Mindgruve joined Digiday’s 2021 Brand Summit in January, which focused on marketing industry evolutions. The biggest marketing themes, more specifically, were bracing for change and putting the consumer first. After 2020, the industry won’t return to a pre-Covid normalcy. Brands will need to adapt, while staying true to who they are. 

Theme 1: Listen to the Consumer 

Speakers honed in on the idea of engagement and insight. First, understanding what consumers do on your website–first party cookies aren’t going away. Then finding ways to engage with them further and more personally with surveys, chat, newsletters and text.

Theresa Do, Sr. Consultant at Gladly, said it’s important to incorporate all communication channels on a website and consolidate conversations. This ensures consumers never have to repeat themselves and gives them options on how they prefer to interact. In other words, Do continued, center around the “human and not the ticket or case.” 

Brands need to “harness data in all its forms in order to keep pace with their highly dynamic and discerning customers,” said Jim Cooper, Editor in Chief at Digiday. 

Theme 2: Follow the Consumer 

Other speakers talked about activating consumers around a common cause, but being careful not to appear opportunistic. A brand with a “soul and the right message, and the right purpose will convert those consumers into advocates,” said Sonika Patel, VP Marketing of Danone. 

Leaders from Activision, a gaming company, discussed respecting consumers’ time. Similarly, the Chief Futurist of Ford, Sheryl Connelly, presented a trends report to illustrate how society is changing. People are more stressed and mental health needs to be a priority. Brands need to also consider the needs of working parents more than ever before. Online retail is way up and curbside shopping is expected. More broadly, in some cases, people don’t want to go back to the way things were.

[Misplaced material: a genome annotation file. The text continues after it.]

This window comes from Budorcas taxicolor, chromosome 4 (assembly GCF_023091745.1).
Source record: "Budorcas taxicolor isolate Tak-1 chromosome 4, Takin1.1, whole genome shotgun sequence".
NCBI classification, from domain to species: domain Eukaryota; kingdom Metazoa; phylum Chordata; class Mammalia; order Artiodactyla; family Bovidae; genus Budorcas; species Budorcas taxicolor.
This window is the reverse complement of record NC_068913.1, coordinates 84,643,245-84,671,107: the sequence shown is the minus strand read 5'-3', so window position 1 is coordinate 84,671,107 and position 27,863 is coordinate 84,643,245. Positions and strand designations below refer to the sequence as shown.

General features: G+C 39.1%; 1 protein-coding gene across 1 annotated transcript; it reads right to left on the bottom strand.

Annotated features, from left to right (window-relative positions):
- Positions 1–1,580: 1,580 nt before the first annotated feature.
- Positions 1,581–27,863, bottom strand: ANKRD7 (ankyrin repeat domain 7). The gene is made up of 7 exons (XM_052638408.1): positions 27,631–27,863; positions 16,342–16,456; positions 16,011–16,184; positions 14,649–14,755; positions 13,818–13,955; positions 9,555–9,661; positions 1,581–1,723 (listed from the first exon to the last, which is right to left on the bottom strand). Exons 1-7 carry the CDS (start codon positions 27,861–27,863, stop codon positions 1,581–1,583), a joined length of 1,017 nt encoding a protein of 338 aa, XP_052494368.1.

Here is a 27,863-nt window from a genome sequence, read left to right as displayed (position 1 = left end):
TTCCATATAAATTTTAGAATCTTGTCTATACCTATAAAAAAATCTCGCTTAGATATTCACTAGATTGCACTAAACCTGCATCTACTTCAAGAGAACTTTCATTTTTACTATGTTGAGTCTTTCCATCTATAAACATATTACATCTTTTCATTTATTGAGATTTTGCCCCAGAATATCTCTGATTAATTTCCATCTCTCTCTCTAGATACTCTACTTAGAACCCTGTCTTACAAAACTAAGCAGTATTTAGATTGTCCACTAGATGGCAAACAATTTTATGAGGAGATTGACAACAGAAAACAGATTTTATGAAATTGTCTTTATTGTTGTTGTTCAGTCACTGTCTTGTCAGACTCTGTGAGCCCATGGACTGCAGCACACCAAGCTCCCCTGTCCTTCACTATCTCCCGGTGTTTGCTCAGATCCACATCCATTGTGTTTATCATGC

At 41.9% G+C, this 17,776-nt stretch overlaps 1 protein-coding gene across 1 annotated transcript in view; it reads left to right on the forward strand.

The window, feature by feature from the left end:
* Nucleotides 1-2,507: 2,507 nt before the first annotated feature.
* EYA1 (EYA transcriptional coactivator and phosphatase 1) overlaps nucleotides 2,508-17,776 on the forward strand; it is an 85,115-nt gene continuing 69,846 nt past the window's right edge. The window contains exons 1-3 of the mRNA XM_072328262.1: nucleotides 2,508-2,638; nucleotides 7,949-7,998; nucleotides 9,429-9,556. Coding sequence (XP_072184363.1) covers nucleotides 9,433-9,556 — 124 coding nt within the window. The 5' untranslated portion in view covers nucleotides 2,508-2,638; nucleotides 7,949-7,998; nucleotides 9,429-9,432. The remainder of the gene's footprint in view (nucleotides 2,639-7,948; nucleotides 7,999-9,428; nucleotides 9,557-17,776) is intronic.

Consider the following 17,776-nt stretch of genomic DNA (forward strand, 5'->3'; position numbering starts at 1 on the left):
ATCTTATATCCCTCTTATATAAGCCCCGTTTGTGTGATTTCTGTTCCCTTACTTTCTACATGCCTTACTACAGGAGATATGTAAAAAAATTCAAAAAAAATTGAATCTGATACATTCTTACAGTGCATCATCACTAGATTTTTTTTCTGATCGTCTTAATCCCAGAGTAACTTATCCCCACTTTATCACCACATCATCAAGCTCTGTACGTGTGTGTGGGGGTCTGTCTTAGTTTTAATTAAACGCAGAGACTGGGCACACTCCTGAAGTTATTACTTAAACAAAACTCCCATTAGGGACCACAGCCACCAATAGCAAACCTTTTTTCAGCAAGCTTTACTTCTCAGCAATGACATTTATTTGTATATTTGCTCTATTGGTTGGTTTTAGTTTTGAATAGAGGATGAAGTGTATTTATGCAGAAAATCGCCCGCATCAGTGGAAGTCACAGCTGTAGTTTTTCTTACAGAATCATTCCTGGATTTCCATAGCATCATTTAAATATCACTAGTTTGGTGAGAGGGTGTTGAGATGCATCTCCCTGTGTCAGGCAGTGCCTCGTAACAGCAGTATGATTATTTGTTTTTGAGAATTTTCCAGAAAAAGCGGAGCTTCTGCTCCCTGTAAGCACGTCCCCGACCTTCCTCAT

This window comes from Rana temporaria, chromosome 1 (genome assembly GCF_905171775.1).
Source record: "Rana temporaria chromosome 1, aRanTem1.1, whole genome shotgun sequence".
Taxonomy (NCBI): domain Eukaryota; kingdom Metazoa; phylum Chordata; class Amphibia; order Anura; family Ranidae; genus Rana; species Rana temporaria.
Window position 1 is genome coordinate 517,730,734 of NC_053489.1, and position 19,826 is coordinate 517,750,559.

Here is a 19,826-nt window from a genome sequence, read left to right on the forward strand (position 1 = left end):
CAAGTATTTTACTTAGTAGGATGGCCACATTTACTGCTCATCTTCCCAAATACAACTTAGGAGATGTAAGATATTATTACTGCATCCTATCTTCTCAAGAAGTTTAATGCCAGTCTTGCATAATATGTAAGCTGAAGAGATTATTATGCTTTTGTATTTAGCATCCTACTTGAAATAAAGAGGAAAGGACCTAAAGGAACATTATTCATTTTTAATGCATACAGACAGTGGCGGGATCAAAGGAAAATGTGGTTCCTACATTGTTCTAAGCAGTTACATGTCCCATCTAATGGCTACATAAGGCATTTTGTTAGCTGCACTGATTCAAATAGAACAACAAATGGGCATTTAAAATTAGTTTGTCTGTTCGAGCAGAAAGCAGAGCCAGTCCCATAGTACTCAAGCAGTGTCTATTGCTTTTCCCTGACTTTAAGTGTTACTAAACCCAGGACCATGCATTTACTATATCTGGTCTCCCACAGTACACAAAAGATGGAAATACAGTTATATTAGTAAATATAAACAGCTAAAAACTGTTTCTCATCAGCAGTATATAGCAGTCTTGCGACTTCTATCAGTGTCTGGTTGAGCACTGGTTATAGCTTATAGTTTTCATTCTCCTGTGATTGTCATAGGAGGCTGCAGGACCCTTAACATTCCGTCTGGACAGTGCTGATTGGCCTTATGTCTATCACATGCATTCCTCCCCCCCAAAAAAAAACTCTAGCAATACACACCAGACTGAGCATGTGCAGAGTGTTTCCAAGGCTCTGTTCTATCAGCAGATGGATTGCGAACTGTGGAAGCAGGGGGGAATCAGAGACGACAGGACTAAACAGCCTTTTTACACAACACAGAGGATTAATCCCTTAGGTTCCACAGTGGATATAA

The Chief Brand Office of General Mills talked about how partnerships, or  influencers, bring purpose and authenticity to brands. If brands don’t understand what’s going on with culture, they’ll fall behind.

The question for every brand becomes: how should its marketing strategy evolve to better reflect current culture and connect with customers? 

Theme 3: Diversification 

The age-old advice to “diversify a portfolio” rings true now more than ever for brands. In this volatile market, it’s important to test new opportunities while respecting a core vision and preparing for change.

Of course, the biggest impending transition is the death of cookies and Apple’s IDFA. Consumers are more aware of tracking and, as a result, more wary. When cookies are finally a thing of the past and they opt out of sharing their data, marketers will be forced to diversify their media mix, rethink reporting and measurement and optimize targeting methods. In many ways, the industry is building the plane while it’s flying. 

Marketers are looking for alternatives to Facebook, and it’s no surprise to see TikTok working on rolling out ecommerce options in 2021. Not to mention Walmart’s new DSP, coming in 2H 2021.

“Low CPMs are no longer your friend if you’d like your business to survive. Content that is authentically rendered to enhance the customer experience is.” These were the parting words from Cooper. 

For more information about the Digiday Brand Summit, or how to evolve your marketing strategy, contact us